Review: THE FLASH #784
[Editor’s Note: This review may contain spoilers]
Writer: Jeremy Adams
Artist: Amancay Nahuelpan
Colours: Jeromy Cox
Letters: Rob Leigh
Reviewed By: Derek McNeil
The Flash #784: The search for Barry Allen! Wally and Wallace have arrived on the planet Pariah has trapped Barry on—but it’s not quite a happy reunion among the Flashes. The Dark Crisis tie-in storyline continues!
The Flash-Family continues their search and rescue mission for Barry Allen. However, with three possible worlds where he might be, they have had to split into teams. The issue opens with Jessie Quick and Max Mercury on a parallel Earth that’s rather reminiscent of the Mad Max movies.
What I think is most interesting about this world is how Jessie and Max immediately prove that super-speedsters drastically outmatch standard vehicles – even the outlandishly tricked out cars and trucks of this Earth. I suspect that this world won’t pose much of a challenge for these veteran heroes.
However, Jai and Irey will likely have a challenge ahead of them, as they find themselves facing Night-Flash, who appears to be a mashup of Batman and The Flash. Presumably, this is this world’s Barry, so we don’t know if he’s a hero or a villain on this world. In either case, he doesn’t appear well disposed to the kids. I also have to wonder what happened to Jay Garrick, who attempted to follow them to this Earth. Did something happen to him? Did he get diverted somewhere else? Or perhaps his arrival on this world is imminent.
The main thread of The Flash #784 involves Wally and Wallace, who have found Earth-0’s Barry Allen on Pariahs Earth-Flash.1. Wallace suggests an interesting idea that seems logical at first. Wallace wonders if they aren’t on the wrong Earth, and this Barry actually is the one from this world. On the face of it, this could just be an Earth representing a version of DC’s Silver Age Flash.
However, Wally notes that this Barry appears older than he was when Wally was the same age as this world’s Wally West. This makes me wonder how much in universe time has passed since Wally was Kid Flash. 10 years? I suspect that Barry is not that much older that it’s noticeable to most, but Wally is knows Barry well enough to notice the smaller differences that Wallace misses.
However, rescuing Barry from Pariah’s world proves to be a rather difficult task. First, there is the underlying issue that Barry doesn’t want to leave. This world is a wish-fulfillment fantasy that gives him everything he wants out of life. On top of that, when Wally confronts Barry, his uncle sees him as the Reverse-Flash, Eobard Thawne. Presumably, this is an illusion created by Pariah but it proves effective, as getting Barry to listen when he thinks he’s seeing his greatest foe seems an insurmountable task.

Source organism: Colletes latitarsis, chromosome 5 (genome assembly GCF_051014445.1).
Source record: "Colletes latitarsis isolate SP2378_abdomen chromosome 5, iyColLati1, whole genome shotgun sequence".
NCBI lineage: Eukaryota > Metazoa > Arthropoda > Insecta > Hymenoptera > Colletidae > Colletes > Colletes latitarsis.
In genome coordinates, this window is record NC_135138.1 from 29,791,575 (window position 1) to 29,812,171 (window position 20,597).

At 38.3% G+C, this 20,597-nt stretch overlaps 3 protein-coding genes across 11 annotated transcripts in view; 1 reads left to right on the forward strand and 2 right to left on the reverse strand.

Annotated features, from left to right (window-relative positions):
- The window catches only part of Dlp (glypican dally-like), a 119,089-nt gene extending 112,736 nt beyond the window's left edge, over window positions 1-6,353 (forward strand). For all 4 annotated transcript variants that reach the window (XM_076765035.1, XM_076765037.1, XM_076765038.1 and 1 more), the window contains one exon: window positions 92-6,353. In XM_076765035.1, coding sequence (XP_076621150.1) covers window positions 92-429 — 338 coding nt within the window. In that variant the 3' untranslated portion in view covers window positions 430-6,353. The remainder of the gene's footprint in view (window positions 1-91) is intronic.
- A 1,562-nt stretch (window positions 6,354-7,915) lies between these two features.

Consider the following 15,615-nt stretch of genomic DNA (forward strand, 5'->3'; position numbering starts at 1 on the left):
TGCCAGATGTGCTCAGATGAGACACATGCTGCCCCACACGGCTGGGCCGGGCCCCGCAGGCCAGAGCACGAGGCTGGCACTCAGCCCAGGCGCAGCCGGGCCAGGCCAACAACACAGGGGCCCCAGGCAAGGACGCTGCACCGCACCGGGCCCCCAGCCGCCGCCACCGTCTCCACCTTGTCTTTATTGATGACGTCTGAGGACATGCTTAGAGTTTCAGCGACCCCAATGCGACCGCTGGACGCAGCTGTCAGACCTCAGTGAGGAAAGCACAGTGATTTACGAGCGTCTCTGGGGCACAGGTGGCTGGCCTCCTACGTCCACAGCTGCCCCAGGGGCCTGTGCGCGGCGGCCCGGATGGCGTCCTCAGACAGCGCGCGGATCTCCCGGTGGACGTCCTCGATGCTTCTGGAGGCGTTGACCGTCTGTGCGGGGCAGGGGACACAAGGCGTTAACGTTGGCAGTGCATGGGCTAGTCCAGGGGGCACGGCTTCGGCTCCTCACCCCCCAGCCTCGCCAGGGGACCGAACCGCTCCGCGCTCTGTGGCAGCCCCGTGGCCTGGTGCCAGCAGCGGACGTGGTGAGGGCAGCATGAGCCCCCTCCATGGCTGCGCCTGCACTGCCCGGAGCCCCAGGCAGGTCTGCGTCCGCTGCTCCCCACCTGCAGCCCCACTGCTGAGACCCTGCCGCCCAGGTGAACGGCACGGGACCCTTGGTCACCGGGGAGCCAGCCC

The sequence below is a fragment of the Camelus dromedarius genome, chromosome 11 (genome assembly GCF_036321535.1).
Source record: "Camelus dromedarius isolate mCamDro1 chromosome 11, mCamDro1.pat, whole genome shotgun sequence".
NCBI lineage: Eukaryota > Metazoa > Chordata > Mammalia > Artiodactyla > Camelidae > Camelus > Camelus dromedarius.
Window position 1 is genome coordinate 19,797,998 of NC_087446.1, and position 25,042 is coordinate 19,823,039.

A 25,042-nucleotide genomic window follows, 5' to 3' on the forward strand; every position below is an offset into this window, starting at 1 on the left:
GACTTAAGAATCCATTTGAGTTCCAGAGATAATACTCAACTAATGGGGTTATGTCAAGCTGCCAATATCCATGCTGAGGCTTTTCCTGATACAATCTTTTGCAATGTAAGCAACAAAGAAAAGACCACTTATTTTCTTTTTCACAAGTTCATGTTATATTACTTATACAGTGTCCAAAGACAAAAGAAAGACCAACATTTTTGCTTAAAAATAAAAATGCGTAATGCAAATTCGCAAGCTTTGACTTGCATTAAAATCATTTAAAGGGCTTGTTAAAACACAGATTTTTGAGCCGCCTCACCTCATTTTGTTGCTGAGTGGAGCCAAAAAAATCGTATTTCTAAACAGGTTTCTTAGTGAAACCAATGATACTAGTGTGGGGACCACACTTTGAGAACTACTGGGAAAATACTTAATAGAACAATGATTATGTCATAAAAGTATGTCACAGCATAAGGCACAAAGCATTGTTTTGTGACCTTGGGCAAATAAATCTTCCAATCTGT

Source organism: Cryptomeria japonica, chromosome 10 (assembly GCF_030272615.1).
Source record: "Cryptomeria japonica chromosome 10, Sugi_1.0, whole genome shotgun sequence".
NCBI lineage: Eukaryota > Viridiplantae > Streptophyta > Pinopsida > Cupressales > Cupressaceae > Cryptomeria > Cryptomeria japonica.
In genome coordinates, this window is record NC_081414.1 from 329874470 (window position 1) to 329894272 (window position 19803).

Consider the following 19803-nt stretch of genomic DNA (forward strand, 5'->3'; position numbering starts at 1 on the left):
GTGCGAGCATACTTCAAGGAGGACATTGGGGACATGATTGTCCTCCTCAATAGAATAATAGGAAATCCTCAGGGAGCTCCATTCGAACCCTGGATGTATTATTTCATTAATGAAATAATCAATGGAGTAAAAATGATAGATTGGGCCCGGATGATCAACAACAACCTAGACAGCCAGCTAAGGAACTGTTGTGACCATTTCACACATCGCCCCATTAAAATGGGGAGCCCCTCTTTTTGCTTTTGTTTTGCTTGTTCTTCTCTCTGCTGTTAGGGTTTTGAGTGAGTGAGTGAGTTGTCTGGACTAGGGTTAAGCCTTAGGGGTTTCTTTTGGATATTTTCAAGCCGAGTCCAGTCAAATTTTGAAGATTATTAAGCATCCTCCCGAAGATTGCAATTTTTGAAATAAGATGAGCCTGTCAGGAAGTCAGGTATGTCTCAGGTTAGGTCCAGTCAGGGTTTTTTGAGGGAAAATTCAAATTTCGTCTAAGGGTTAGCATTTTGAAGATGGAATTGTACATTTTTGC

Meanwhile, this world starts trying to get its hooks into Wallace, feeding him his own fantasy. He encounters a version of Wally who has retired, leaving the protection of Earth up to Wallace, who apparently goes by the hero name Burst. I find it interesting that his costume as Burst appears to be the chrome-plated costume he was introduced with during the New 52. When Wallace wore this costume, he was meant to be the reimagined Wally West himself, not his younger cousin. He wasn’t the inheritor of the role, but a version of the original. I wonder what that says about his desires that Pariah’s world has put him in that costume.
We see Wallace settling down to the dinner table, surrounded by a version of the Flash-family tailored to his own desires. Amancay Nahuelpan has cleverly shown this scene as a mirror image of Barry doing the same in the epilogue of Infinite Frontier #6. This is even down to the smallest details, such as the clock on the wall showing the same time. The only difference is in the characters present. But this image is important, as the original shows the exact moment that Barry gave into the illusion. And this implies that Wallace has likewise given in. Wally may manage to free Barry only to find that he must do the same for Wallace.
I love the way Nahuelpan has captured the feel of the Silver Age Flash comics in his depiction of this world. The use of Ben-Day dots to simulate the printing method used in that era is a brilliant choice. Nahuelpan’s work on this story arc has been impressive and I look forward to seeing more of his work in the future, whether it be in this series or elsewhere.
Jeremy Adams has been writing The Flash for over a year without the slightest misstep and this latest issue does not put an end to that streak. While Nahuelpan is new to the series, he’s off to a phenomenal start. I can’t even find any minor continuity or technical errors to complain about.
The Flash #784 is another fantastic issue from Jeremy Adams. While this has always been one of my favorite comics, it has become my very favorite in the Rebirth and Infinite Frontier eras. With Adams writing it, it will likely hold that place for the foreseeable future.